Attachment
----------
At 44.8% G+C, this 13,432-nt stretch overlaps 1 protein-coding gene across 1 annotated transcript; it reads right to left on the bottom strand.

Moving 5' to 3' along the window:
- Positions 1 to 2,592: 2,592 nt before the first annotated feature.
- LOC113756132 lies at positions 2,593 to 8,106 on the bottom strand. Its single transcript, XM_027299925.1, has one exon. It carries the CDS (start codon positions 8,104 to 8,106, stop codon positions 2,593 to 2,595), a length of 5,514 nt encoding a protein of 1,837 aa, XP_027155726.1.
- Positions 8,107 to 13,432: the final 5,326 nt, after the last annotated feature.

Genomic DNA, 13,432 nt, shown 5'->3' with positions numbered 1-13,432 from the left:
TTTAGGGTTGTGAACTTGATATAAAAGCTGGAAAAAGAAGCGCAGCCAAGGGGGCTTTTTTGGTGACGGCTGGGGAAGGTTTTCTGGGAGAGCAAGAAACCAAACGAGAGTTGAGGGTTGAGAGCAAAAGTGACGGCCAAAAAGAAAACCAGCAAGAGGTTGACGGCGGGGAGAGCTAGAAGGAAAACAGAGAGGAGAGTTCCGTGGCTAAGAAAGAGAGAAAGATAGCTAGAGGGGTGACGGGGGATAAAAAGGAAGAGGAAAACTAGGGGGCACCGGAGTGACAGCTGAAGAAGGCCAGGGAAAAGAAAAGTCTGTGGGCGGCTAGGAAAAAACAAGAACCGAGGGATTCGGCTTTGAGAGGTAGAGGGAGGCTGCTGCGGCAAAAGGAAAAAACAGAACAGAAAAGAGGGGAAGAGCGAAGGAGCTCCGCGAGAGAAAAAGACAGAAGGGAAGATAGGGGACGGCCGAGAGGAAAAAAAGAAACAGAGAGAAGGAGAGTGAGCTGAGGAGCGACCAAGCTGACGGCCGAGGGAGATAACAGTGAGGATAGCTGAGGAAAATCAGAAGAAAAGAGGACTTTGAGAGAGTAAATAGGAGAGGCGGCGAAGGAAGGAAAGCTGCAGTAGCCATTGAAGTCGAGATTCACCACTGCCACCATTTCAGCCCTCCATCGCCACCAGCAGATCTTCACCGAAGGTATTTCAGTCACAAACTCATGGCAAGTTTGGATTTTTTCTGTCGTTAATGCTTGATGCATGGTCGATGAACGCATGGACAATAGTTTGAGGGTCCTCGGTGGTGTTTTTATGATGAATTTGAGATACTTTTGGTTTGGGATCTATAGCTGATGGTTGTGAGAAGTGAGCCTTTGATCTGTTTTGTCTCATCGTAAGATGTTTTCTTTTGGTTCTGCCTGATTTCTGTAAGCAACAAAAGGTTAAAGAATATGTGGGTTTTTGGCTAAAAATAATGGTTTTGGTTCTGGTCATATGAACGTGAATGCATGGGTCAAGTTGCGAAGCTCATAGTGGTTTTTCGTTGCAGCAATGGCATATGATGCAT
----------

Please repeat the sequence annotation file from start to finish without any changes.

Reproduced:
At 44.8% G+C, this 13,432-nt stretch overlaps 1 protein-coding gene across 1 annotated transcript; it reads right to left on the bottom strand.

Moving 5' to 3' along the window:
- Positions 1 to 2,592: 2,592 nt before the first annotated feature.
- LOC113756132 lies at positions 2,593 to 8,106 on the bottom strand. Its single transcript, XM_027299925.1, has one exon. It carries the CDS (start codon positions 8,104 to 8,106, stop codon positions 2,593 to 2,595), a length of 5,514 nt encoding a protein of 1,837 aa, XP_027155726.1.
- Positions 8,107 to 13,432: the final 5,326 nt, after the last annotated feature.

Genomic DNA, 13,432 nt, shown 5'->3' with positions numbered 1-13,432 from the left:
TTTAGGGTTGTGAACTTGATATAAAAGCTGGAAAAAGAAGCGCAGCCAAGGGGGCTTTTTTGGTGACGGCTGGGGAAGGTTTTCTGGGAGAGCAAGAAACCAAACGAGAGTTGAGGGTTGAGAGCAAAAGTGACGGCCAAAAAGAAAACCAGCAAGAGGTTGACGGCGGGGAGAGCTAGAAGGAAAACAGAGAGGAGAGTTCCGTGGCTAAGAAAGAGAGAAAGATAGCTAGAGGGGTGACGGGGGATAAAAAGGAAGAGGAAAACTAGGGGGCACCGGAGTGACAGCTGAAGAAGGCCAGGGAAAAGAAAAGTCTGTGGGCGGCTAGGAAAAAACAAGAACCGAGGGATTCGGCTTTGAGAGGTAGAGGGAGGCTGCTGCGGCAAAAGGAAAAAACAGAACAGAAAAGAGGGGAAGAGCGAAGGAGCTCCGCGAGAGAAAAAGACAGAAGGGAAGATAGGGGACGGCCGAGAGGAAAAAAAGAAACAGAGAGAAGGAGAGTGAGCTGAGGAGCGACCAAGCTGACGGCCGAGGGAGATAACAGTGAGGATAGCTGAGGAAAATCAGAAGAAAAGAGGACTTTGAGAGAGTAAATAGGAGAGGCGGCGAAGGAAGGAAAGCTGCAGTAGCCATTGAAGTCGAGATTCACCACTGCCACCATTTCAGCCCTCCATCGCCACCAGCAGATCTTCACCGAAGGTATTTCAGTCACAAACTCATGGCAAGTTTGGATTTTTTCTGTCGTTAATGCTTGATGCATGGTCGATGAACGCATGGACAATAGTTTGAGGGTCCTCGGTGGTGTTTTTATGATGAATTTGAGATACTTTTGGTTTGGGATCTATAGCTGATGGTTGTGAGAAGTGAGCCTTTGATCTGTTTTGTCTCATCGTAAGATGTTTTCTTTTGGTTCTGCCTGATTTCTGTAAGCAACAAAAGGTTAAAGAATATGTGGGTTTTTGGCTAAAAATAATGGTTTTGGTTCTGGTCATATGAACGTGAATGCATGGGTCAAGTTGCGAAGCTCATAGTGGTTTTTCGTTGCAGCAATGGCATATGATGCAT